In Switzerland, promoters’ association SMPA has released a statement, co-signed by 26 of the country’s festivals, calling for clarity on the conditions under which Swiss festivals can be held regularly and at full capacity without social distancing.

The appeal also relays three key requirements for the restart of Swiss festivals: a transparent strategy and uniform conditions for holding events safely, a continual review of measures to ensure they are proportionate to the risks posed, and an event cancellation fund that covers 100% of losses.

“2021 is not 2020, the statement reads. “There are better treatment options, testing options are constantly evolving, and vaccinations are ongoing. In combination with the expected lower case numbers in the summer months, this creates a different starting position for the summer of 2021. The task now is to find a strategy for summer 2021.”

“2021 is not 2020. There are better treatment options, testing options are constantly evolving, and vaccinations are ongoing”

The statement has been co-signed by festivals including OpenAir St Gallen (cap. 30,000), which is part of the majority CTS Eventim-owned wepromote, SummerDays (12,000), and Seaside Festival (10,000) – all of which were cancelled last year after the Swiss government outlawed live events until the end of summer 2020.

In Denmark, festival organisers have been given a glimmer of hope after the government announced the spring arrival of a vaccine passport, but are still seeking the security needed in order to plan for the summer.

Acting minister of finance, Morten Bødskov, announced in a press conference on Wednesday (3 February) that digital Coronavirus passports will be ready for use in three to four months but will initially apply only to travel.

According to Bødskov, whether the digital passport can be used to go to a concert or a festival is a political discussion that will be decided by the infection situation.

The Danish live industry is cautiously optimistic about the news and have called for a roadmap for reopening to allow organisers to plan for the summer.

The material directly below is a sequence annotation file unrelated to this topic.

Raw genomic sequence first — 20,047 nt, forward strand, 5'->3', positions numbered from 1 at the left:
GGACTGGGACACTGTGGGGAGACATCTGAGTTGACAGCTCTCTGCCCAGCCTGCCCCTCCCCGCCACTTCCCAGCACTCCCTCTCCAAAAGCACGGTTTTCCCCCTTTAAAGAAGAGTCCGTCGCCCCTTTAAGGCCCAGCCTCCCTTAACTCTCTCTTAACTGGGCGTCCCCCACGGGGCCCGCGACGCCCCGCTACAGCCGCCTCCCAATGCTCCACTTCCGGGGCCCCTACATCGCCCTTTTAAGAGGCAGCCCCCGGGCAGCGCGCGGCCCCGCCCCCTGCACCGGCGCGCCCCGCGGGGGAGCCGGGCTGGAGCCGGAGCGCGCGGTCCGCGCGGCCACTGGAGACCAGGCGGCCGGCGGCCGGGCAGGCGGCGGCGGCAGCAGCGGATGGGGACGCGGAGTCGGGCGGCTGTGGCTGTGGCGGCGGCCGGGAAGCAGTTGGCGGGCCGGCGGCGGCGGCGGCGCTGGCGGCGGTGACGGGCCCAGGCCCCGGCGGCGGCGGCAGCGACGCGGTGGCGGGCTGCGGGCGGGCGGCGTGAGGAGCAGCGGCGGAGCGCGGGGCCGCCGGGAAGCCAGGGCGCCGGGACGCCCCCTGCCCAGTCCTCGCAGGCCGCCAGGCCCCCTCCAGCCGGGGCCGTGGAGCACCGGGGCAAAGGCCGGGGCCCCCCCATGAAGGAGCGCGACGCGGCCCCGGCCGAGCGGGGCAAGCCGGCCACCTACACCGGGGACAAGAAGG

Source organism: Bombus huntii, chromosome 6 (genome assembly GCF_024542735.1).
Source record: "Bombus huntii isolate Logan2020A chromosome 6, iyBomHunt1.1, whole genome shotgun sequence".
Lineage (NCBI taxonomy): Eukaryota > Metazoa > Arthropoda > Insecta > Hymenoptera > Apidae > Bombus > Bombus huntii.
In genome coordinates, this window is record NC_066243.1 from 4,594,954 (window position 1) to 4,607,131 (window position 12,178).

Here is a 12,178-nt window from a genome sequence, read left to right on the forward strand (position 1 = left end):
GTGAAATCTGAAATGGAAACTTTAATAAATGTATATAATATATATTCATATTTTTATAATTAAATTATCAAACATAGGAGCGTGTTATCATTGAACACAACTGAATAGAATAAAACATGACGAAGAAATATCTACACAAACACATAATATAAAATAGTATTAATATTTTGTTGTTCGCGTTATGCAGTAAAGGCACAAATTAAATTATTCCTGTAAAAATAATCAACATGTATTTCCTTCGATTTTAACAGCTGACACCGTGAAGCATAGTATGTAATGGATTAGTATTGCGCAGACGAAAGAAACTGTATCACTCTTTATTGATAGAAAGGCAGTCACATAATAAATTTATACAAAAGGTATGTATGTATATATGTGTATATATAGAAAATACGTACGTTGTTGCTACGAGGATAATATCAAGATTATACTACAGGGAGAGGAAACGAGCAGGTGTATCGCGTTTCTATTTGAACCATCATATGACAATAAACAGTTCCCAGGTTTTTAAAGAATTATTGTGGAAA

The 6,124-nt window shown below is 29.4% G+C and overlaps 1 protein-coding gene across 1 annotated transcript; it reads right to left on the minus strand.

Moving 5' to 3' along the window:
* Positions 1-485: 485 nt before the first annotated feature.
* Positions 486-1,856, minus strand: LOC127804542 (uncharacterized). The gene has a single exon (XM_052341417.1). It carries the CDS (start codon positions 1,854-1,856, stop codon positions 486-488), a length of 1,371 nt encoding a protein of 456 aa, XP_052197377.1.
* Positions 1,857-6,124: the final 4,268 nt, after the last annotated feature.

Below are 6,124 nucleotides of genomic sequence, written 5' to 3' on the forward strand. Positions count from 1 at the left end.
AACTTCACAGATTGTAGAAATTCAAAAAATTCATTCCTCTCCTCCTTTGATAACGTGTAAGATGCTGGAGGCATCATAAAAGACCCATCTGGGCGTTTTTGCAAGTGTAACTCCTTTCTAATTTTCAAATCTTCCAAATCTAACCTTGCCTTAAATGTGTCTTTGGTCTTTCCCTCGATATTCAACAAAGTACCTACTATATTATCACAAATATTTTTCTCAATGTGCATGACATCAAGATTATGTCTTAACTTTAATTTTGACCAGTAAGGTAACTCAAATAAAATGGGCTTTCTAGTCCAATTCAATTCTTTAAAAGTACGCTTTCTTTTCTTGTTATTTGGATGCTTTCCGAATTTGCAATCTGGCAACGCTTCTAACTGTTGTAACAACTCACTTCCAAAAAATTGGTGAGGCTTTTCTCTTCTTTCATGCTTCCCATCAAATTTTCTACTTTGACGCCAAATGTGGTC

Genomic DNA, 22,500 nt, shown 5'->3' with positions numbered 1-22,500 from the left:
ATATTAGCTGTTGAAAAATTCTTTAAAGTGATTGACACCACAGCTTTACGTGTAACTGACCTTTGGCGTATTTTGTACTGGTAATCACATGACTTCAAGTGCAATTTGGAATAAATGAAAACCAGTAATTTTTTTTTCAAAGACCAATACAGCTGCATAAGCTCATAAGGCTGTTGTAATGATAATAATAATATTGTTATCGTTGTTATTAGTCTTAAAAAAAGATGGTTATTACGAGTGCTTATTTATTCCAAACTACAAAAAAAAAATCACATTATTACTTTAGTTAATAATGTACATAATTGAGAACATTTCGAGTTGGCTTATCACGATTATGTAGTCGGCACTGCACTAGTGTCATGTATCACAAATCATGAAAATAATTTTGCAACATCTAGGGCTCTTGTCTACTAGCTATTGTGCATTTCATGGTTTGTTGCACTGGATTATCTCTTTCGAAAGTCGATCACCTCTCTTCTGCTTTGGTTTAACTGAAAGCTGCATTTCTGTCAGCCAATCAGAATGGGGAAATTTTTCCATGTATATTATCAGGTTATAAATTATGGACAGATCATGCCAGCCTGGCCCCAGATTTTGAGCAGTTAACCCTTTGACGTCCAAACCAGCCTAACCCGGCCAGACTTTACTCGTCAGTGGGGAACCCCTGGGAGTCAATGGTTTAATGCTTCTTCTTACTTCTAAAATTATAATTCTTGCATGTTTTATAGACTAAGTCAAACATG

“[The vaccine passport] can be crucial in ensuring that we can quickly reopen venues and hold festivals this summer”

“The corona passport is an important tool that can be crucial in reopening the live industry,” says Esben Marcher, head of Dansk Live. “It is positive that a digital corona passport is now being established. It can be crucial in ensuring that we can quickly reopen venues and hold festivals when the summer comes.”

“Time is, of course, a significant challenge right now, and in organiser optics, three to four months is a very long time. The infection is currently fairly under control and the vaccine plan is being rolled out. Therefore, it should now be time to reconsider the plan for reopening. It will allow the country’s many organisers to plan for the future. ”

Danish festivals organisers say the ongoing uncertainty about whether the festival summer is to go ahead is keeping them in a stalemate situation.

“There are quite a few deals we do not close so as not to commit too much financially. Otherwise, we can have problems if the health authorities believe that we can not hold the festival,” Nicklas Lundorf, Langelandsfestival told Berlingske.

Lundorf revealed that the organisers are still planning to hold the festival until told otherwise.

“When are we going to throw ourselves in at the last minute and close the agreements that are crucial?”

“It’s something we go and discuss internally. When do we have a cut-off date? When are we going to throw ourselves in at the last minute and close the agreements that are crucial in order to get the festival off the ground?” he says.

Vaccine passports have been gaining traction across Europe, with Poland becoming the latest concert market to confirm it will issue its citizens with a vaccine passport when they have been immunised against Covid-19.